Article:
On Tuesday October 20, 2020, the Pennsylvania Supreme Court heard arguments in the highly anticipated case of Rice v. Diocese of Altoona-Johnstown.
Legal scholars across the state have expressed great concern that a Supreme Court decision that upholds a right to sue in cases similar to Rice, where none previously existed, could open a flood gate of litigation which could affect a number of institutions across the state including the church.
A number of groups across the state have filed formal concerns with the Pennsylvania Supreme Court arguing that under the Pennsylvania Constitution, reviving time-barred claims can only be done by a state constitutional amendment – not by ordinary legislation and certainly not by judicial activism.
The case triggers a review of a recent Superior Court decision that cast aside years of judicial precedent and held that, in certain cases, a jury could decide matters involving how long people have to file a lawsuit after allegations of a crime. If the court decides not to uphold the current law, it opens the potential for hundreds of cases that previously would have been thrown out of courts due to time limitations, to move forward against institutions across Pennsylvania, inclusive of the Church. The financial impact would be severe and far-reaching.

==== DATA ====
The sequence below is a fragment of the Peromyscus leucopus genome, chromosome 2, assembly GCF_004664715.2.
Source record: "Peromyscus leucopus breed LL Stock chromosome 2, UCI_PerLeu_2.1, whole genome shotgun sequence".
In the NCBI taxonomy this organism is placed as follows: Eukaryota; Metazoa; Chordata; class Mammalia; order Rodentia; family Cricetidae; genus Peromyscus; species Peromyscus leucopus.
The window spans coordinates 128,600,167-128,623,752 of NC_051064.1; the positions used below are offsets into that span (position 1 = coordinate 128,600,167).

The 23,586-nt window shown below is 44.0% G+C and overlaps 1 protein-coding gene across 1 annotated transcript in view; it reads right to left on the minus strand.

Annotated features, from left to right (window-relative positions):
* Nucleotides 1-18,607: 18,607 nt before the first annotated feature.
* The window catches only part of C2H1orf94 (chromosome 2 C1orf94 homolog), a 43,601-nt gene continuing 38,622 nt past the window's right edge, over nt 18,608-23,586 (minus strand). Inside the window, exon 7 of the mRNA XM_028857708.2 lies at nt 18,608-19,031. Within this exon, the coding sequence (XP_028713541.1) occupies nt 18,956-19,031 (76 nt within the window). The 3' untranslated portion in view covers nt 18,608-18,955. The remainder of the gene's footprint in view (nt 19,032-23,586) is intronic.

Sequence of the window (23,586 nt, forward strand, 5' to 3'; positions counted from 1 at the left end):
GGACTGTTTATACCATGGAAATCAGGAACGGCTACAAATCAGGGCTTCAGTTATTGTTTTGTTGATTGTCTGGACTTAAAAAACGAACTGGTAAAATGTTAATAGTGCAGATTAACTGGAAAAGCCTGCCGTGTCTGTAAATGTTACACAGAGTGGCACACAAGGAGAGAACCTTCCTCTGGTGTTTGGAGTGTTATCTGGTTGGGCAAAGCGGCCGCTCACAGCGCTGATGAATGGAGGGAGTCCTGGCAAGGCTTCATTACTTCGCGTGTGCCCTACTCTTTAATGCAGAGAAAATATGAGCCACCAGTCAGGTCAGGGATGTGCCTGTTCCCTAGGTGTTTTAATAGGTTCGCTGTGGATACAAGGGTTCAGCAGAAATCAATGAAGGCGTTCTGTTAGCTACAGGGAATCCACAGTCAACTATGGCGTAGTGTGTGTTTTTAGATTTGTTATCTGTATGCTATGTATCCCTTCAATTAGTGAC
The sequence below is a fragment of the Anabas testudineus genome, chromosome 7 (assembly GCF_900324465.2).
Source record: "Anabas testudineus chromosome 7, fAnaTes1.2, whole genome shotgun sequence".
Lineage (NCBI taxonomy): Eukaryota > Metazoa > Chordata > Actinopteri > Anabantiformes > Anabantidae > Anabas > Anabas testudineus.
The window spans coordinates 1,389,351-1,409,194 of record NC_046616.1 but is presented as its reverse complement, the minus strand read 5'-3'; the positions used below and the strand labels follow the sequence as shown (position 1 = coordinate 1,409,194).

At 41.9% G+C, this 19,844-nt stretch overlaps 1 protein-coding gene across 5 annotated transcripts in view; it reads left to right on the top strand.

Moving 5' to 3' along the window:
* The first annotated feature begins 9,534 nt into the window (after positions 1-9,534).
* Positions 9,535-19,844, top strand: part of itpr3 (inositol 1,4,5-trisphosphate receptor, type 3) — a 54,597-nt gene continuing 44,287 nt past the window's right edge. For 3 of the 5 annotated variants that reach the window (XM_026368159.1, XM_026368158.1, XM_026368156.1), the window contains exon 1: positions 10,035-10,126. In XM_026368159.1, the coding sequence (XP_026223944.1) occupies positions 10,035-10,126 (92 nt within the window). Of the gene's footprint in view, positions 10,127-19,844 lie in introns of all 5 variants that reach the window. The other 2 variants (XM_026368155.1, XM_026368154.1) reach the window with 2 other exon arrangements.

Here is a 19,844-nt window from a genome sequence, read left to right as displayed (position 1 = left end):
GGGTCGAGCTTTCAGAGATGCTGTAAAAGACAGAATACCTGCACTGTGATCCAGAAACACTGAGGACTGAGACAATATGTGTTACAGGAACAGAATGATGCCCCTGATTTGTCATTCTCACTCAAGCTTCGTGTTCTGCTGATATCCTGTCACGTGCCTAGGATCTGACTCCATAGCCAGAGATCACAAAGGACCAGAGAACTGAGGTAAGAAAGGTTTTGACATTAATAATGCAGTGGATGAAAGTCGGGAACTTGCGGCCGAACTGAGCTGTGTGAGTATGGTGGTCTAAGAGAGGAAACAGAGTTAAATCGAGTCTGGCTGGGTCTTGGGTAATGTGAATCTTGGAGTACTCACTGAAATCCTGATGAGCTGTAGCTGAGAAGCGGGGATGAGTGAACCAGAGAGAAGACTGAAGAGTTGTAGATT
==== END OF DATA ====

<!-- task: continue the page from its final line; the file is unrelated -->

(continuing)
Ms. Rice’s counsel presented arguments in an attempt to bring a lawsuit against the Diocese of Altoona-Johnstown in spite of the fact that the case falls outside of the current statute of limitations law. Rice’s attorneys argued that even though in many cases the allegations may be decades old, and witnesses and documents may be unavailable, or memories faded, dioceses and other institutions should be forced to defend themselves in court. Currently, defendants in most other lawsuits could not be forced to do so.
Diocese of Pittsburgh General Counsel Christopher G. Ponticello stated that he viewed the Superior Court ruling as, “a flawed decision that lacked a sound basis in law.” Rather, he said, “the opinion turned decades of jurisprudence and legal precedent on its head”. Ponticello went on to caution that, “the court should refrain from acting in a legislative capacity in an attempt to eradicate well-settled law.”
At this point it is unclear when the Supreme Court will release its decision in the case.